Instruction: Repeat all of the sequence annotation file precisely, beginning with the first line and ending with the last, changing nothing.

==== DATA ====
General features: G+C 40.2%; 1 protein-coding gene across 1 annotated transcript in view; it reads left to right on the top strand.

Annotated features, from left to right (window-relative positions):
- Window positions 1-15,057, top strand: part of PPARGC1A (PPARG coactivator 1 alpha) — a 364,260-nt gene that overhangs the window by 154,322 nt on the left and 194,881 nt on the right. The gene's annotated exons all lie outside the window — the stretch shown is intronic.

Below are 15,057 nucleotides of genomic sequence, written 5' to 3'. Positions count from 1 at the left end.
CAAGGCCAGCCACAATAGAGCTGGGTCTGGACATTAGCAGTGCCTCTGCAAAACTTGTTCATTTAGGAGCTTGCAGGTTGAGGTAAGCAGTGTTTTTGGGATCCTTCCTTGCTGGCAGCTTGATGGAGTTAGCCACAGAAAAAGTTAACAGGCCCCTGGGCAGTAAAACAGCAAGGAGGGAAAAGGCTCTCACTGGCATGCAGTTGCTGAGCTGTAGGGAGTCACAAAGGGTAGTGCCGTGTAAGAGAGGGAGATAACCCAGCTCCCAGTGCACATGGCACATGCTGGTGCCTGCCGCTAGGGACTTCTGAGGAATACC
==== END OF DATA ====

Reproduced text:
General features: G+C 40.2%; 1 protein-coding gene across 1 annotated transcript in view; it reads left to right on the top strand.

Annotated features, from left to right (window-relative positions):
- Window positions 1-15,057, top strand: part of PPARGC1A (PPARG coactivator 1 alpha) — a 364,260-nt gene that overhangs the window by 154,322 nt on the left and 194,881 nt on the right. The gene's annotated exons all lie outside the window — the stretch shown is intronic.

Below are 15,057 nucleotides of genomic sequence, written 5' to 3'. Positions count from 1 at the left end.
CAAGGCCAGCCACAATAGAGCTGGGTCTGGACATTAGCAGTGCCTCTGCAAAACTTGTTCATTTAGGAGCTTGCAGGTTGAGGTAAGCAGTGTTTTTGGGATCCTTCCTTGCTGGCAGCTTGATGGAGTTAGCCACAGAAAAAGTTAACAGGCCCCTGGGCAGTAAAACAGCAAGGAGGGAAAAGGCTCTCACTGGCATGCAGTTGCTGAGCTGTAGGGAGTCACAAAGGGTAGTGCCGTGTAAGAGAGGGAGATAACCCAGCTCCCAGTGCACATGGCACATGCTGGTGCCTGCCGCTAGGGACTTCTGAGGAATACC